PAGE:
Naples: This city’s historic center is the largest of its kind in Europe and has been designated as a UNESCO World Heritage Site and has much to offer from natural beauty to unbelievable ruins. Enjoy the city full of historic castles like Castel dell’Orvo, the Egg Castle, and Castle Nuovo. Be sure to also make time to visit the Royal Palace of Caserta during the spring to see its gardens and parks in full bloom. This area is also known for its ancient cities of Pompei and Herculaneum. These ruins were preserved in volcanic ash from the Mount Vesuvius eruptions of 79AD until excavation.


Amalfi Coast: This luxurious area is made up of 13 coastal towns that are picturesque and much of what people imagine when thinking of the Italian Coast. This coastal area is known most for the towns of Positano and Amalfi. Positano is a town made up of pastel buildings, resorts, and restaurants built into the cliffside. Amalfi is a historic maritime republic. Enjoy a hike along the Path of the Gods and treat yourself to limoncello which is produced in this region.


Capri: The Isle of Capri, in the Bay of Naples, is one of the more famous Italian islands known for its laid-back but luxurious charm that draws royalty and celebrities alike. You can stay on the island for holiday or take a ferry for a day trip. A visit to the Blue Grotto natural sea cave is a must as it is the most notable site on the island. In the cities of Capri or Anacapri, enjoy shopping and dining.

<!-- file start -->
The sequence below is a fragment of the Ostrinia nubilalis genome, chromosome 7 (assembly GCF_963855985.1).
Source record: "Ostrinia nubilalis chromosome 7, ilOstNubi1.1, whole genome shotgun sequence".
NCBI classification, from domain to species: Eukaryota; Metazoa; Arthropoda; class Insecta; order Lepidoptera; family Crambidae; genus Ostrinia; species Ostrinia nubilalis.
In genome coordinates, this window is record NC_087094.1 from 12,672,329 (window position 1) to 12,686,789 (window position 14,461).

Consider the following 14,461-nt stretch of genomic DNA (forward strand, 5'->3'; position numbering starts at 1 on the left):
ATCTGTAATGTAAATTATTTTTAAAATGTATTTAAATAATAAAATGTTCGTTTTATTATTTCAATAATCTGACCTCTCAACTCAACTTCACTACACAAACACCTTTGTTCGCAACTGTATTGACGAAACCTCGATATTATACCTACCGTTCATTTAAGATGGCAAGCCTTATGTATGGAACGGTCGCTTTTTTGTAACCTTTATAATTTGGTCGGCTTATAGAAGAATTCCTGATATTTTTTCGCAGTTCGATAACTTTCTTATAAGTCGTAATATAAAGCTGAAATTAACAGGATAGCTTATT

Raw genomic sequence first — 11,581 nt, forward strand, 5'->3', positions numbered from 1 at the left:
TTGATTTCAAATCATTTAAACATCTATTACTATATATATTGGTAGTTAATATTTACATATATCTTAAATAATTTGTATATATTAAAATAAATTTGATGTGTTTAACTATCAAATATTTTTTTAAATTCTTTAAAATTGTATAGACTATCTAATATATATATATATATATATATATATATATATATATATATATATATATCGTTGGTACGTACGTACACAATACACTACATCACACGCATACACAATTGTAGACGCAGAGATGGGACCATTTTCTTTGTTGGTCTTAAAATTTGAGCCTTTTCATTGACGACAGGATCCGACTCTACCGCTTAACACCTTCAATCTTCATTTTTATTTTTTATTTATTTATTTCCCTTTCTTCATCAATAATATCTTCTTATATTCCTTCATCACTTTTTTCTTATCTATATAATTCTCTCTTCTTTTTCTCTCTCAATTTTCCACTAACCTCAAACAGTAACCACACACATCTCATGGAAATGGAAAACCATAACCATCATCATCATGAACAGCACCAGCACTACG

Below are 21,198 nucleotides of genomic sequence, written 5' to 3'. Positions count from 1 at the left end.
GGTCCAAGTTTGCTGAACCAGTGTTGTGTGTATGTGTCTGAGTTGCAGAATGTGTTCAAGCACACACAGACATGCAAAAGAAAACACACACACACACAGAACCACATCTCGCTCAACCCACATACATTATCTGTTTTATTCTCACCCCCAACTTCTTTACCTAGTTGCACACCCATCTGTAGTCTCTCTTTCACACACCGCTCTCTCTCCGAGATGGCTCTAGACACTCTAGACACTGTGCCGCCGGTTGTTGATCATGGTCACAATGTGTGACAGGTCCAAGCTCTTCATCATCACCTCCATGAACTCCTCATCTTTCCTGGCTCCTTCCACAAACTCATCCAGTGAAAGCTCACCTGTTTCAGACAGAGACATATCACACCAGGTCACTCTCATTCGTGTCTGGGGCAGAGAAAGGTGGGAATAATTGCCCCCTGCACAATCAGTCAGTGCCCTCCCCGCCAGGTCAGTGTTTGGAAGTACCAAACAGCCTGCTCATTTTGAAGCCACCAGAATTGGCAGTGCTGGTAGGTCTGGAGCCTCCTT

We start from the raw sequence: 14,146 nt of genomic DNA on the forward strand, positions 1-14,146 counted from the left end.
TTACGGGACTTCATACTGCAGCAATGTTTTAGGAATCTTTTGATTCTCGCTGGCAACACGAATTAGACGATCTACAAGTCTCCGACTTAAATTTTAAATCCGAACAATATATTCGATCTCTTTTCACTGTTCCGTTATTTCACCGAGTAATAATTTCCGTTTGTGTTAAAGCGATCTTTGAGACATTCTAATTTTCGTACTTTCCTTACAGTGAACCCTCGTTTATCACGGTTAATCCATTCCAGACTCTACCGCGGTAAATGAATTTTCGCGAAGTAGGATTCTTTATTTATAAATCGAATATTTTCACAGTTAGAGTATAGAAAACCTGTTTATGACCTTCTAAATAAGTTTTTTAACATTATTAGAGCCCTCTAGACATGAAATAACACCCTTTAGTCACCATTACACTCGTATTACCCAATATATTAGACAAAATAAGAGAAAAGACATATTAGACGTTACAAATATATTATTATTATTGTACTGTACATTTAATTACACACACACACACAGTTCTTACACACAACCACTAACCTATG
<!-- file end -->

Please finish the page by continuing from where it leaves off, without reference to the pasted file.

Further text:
Sicily: This triangle-shaped island is Italy’s largest island and one of its 20 Italian regions. A visit to Sicily gives you a tropical island with mixed with sandy beaches, green hills and ancient ruins all in one topped off by some of the best seafood and pastries in the world.


Puglia: Though it has long been a favorite spot to vacation for locals, the lesser-known region of Puglia is beginning to grow in popularity for tourists and some are evening calling it “Little Florence.” This area, located in the heel of the boot, is a more slow-paced and quiet retreat. Many of the small towns that are peppered with boutique hotels allow visitors to wander the streets easily and engage with locals alike. There are some great architectural things to see like the trulli houses that have cone roofs in Itria and the white city of Ostuni. And Lecce is where you can see the Basilica di Santa Croce and the Sant’Oronzo column.


Each place mentioned is somewhere that can fill your vacation, short or long. As a first-time visitor, you may want to focus only on one or two popular places like Rome or Venice. There are also some great guided tours that are the “best of” in each major area so you get a nice taste to learn what you like best for your next visit. No matter where you choose as your first stop in Italy, you won’t be disappointed in the sights, the culture, the food,

or the memories.